Washington’s political establishment went berserk when US Representative Ilhan Omar (D-MN) publicly noted that US-Israel relations are “all about the Benjamins” — slang for $100 bills, referring to money shoveled at American politicians by the American Israel Public Affairs Group (AIPAC).
Omar was accused of antisemitism — immediately by Republicans, shortly after by members of her own party — and bullied into apologizing. She may or may not be prejudiced against Jews, but even if she is, that wasn’t her real offense.
Her real offense was publicly mentioning the irrefutable fact that many members of Congress take their marching orders from a foreign power’s lobbying apparatus (an apparatus not, as required by law, registered under the Foreign Agents Registration Act), at least partly because those marching orders come with promises of significant donations to those politicians’ campaigns.
AIPAC itself doesn’t make direct donations to political campaigns. But AIPAC and other pro-Israel lobbying groups like Christians United For Israel punch well above their weight in American politics, largely by motivating their supporters to financially support and work for “pro-Israel” candidates in general elections and help weed out “anti-Israel” candidates in party primaries.
By the way, “pro-Israel” in this context always means “supportive of the jingoism of Benjamin Netanyahu’s Likud Party,” and never “supportive of the many Israelis who’d like peace with the Palestinian Arabs.”
One AIPAC supporter alone, casino magnate Sheldon Adelson, spent $65 million getting Republicans elected, including $25 million supporting Donald Trump, in 2016. But that $25 million was only put into action after Trump retreated from his early position of “neutrality” in the Israeli-Palestinian conflict, publicly prostrated himself to AIPAC in a speech at one of its events, and pronounced himself “the most pro-Israel presidential candidate in history.”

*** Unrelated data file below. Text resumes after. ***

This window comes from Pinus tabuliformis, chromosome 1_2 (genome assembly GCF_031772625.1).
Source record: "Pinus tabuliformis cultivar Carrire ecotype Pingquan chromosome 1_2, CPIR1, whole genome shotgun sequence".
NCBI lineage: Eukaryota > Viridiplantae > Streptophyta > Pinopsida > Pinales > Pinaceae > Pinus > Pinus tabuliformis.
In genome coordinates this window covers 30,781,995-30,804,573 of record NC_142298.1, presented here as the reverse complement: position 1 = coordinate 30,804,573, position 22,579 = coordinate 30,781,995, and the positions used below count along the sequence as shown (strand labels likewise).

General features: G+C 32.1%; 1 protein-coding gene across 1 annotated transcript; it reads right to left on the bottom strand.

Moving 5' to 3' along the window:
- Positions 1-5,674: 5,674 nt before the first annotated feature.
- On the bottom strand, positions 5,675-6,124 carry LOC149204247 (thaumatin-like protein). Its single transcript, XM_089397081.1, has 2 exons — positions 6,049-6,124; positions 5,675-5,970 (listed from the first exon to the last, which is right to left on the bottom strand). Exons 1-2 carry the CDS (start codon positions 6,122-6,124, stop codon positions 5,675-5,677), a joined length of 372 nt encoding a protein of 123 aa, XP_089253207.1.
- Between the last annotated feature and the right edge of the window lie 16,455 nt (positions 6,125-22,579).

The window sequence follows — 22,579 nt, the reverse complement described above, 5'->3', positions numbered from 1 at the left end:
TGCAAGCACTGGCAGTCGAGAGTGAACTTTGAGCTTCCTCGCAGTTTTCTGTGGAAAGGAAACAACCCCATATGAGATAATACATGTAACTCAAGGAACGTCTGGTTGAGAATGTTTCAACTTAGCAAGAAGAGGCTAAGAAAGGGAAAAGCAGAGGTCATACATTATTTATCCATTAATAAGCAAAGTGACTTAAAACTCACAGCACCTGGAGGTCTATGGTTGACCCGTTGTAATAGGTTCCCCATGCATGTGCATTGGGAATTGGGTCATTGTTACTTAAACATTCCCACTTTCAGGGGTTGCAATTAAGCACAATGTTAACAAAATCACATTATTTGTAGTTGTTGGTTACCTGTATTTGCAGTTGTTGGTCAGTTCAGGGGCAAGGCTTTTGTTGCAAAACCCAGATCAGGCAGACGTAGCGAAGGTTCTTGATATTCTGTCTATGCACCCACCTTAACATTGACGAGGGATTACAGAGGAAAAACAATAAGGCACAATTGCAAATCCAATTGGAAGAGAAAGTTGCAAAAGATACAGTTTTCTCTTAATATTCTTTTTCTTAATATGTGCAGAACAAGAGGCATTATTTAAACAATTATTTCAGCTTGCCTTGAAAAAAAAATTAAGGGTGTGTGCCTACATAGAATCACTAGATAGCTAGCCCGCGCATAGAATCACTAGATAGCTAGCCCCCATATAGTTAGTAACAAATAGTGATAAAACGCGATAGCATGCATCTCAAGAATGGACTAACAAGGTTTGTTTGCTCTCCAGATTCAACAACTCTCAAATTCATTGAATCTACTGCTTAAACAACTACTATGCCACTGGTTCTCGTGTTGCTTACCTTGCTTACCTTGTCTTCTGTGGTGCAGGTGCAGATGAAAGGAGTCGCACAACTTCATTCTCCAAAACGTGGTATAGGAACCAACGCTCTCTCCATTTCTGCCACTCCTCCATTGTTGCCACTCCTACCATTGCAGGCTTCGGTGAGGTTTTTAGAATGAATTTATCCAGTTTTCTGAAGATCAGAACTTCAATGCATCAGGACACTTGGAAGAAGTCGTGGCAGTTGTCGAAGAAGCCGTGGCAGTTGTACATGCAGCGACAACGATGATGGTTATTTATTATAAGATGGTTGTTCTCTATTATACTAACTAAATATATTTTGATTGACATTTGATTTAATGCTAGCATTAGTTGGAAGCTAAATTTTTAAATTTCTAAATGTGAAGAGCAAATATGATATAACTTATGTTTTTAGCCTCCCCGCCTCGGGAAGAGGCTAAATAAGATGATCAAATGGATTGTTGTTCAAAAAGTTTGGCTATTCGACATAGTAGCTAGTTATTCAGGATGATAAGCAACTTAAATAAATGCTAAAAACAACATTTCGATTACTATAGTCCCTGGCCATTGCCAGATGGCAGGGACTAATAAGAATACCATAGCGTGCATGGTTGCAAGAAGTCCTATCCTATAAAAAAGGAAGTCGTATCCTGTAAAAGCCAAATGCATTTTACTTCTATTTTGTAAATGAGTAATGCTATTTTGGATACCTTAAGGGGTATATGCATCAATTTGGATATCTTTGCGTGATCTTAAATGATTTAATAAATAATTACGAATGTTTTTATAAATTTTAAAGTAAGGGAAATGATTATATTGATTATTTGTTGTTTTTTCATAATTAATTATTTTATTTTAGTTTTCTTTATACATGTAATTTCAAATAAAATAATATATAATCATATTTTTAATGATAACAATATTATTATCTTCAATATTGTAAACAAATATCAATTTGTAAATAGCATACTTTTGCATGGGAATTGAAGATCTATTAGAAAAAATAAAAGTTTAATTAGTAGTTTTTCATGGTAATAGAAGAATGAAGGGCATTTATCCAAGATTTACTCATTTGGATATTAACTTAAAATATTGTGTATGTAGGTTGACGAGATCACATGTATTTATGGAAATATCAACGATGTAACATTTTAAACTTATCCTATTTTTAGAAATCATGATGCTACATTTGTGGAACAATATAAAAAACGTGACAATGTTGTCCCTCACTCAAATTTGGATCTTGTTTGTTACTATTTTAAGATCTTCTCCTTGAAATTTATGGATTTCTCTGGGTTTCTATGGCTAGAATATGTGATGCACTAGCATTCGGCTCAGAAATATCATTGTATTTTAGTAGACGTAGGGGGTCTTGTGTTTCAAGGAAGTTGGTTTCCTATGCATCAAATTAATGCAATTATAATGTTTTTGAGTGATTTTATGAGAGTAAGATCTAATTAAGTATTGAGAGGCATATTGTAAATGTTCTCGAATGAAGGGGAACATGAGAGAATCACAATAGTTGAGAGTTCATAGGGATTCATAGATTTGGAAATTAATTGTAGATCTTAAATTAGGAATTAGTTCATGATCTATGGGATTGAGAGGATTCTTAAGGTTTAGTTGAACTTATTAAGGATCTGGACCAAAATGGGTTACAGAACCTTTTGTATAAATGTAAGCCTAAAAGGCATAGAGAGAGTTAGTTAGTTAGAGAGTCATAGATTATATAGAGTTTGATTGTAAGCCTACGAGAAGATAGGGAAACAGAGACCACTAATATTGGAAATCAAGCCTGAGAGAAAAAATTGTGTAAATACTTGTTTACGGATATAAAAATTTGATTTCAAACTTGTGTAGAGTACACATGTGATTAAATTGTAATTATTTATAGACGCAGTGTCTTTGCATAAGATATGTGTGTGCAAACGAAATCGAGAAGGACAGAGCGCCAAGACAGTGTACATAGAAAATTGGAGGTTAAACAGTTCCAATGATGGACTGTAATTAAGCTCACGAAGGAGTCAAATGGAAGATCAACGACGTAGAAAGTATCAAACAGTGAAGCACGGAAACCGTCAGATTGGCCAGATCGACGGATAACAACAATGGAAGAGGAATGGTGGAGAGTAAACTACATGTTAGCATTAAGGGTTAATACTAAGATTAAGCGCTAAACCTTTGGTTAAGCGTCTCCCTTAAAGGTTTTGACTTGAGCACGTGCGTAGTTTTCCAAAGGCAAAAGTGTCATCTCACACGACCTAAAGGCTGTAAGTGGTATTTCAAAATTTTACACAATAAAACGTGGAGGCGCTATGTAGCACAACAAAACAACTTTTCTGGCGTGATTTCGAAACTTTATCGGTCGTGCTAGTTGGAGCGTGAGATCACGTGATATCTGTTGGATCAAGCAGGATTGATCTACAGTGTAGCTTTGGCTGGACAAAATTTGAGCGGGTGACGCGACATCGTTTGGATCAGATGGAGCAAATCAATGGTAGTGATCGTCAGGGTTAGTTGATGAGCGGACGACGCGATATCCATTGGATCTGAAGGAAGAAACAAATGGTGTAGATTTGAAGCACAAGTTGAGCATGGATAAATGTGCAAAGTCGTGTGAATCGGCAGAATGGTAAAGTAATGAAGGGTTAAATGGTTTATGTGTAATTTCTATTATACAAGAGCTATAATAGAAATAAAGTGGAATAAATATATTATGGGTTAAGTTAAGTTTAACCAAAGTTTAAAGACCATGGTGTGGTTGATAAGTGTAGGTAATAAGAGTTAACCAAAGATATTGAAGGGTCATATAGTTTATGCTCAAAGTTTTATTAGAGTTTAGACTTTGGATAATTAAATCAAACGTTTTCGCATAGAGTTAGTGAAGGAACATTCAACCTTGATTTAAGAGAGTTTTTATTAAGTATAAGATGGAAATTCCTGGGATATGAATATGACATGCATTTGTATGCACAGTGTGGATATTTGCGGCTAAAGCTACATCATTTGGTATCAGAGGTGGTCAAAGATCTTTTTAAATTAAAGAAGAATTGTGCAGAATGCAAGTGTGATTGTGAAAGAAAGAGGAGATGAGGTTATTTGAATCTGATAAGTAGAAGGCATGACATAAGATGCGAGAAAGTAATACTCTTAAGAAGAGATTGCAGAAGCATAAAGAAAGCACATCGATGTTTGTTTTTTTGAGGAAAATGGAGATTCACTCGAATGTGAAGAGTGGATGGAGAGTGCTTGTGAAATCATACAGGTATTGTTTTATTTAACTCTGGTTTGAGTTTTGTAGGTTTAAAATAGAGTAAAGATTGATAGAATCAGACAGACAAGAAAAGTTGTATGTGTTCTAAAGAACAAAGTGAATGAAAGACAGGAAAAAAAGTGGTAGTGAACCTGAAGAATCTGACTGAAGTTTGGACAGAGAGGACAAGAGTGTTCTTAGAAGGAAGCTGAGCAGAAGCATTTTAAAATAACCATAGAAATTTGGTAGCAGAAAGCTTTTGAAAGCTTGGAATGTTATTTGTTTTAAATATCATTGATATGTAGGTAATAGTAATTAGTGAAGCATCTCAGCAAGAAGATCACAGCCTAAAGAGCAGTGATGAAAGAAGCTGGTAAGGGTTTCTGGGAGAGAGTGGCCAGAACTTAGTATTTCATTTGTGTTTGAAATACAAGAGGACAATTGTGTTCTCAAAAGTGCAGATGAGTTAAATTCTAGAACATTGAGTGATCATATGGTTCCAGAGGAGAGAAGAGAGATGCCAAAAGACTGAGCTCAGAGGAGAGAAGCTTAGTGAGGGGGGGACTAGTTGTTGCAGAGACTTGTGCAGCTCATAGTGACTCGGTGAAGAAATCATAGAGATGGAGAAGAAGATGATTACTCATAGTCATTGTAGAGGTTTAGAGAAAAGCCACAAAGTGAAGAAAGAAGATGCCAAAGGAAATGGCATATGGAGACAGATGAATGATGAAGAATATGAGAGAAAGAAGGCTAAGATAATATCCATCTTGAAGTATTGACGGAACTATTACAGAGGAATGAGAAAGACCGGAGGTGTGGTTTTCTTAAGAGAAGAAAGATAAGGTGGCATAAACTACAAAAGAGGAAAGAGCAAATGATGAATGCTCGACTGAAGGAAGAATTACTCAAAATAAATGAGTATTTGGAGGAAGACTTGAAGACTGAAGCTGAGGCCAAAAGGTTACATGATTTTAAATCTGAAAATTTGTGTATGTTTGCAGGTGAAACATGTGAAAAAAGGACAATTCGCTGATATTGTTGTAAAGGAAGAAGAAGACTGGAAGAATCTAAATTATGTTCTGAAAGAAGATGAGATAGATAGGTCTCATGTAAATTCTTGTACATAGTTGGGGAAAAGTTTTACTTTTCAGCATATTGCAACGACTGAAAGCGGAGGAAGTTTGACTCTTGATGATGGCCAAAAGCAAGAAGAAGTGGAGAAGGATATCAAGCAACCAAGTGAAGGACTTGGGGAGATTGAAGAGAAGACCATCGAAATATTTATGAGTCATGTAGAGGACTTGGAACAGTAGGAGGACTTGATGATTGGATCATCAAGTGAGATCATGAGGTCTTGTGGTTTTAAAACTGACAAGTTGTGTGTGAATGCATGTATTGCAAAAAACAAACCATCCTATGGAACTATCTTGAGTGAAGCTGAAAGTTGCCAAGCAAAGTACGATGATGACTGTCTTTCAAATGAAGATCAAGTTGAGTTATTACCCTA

But: We’re not supposed to talk about that. Ever. And it’s easy to see why.
If most Americans noticed that many members of Congress (as well as most presidents) are selling their influence over US policy to a foreign power, we might do something about it.
For decades, howling “antisemitism” any time the matter came up proved an effective tactic for shutting down public discussion of the “special relationship” under which Israel receives lavish foreign aid subsidies, effective control of US foreign policy in the Middle East, and lately even state (and pending federal) legislation requiring government contractors to sign loyalty oaths to Israel’s government.
The Israeli lobby’s power to prevent that discussion seems to be slipping, however. Why? In part because the lobby’s money and political support, which used to be spent buying both sides of the partisan aisle, has begun tilting heavily Republican in recent years, freeing some Democrats to not “stay bought.” And in part because the newest generation of politicians includes some like Ilhan Omar who aren’t for sale (to Israel, anyway).
Decades of unquestioning obedience to the Israel lobby has drawn the US into needless and costly conflicts not even remotely related to the defense of the United States. We’ll be better off when the “special relationship,” and the corruption underlying it, ends.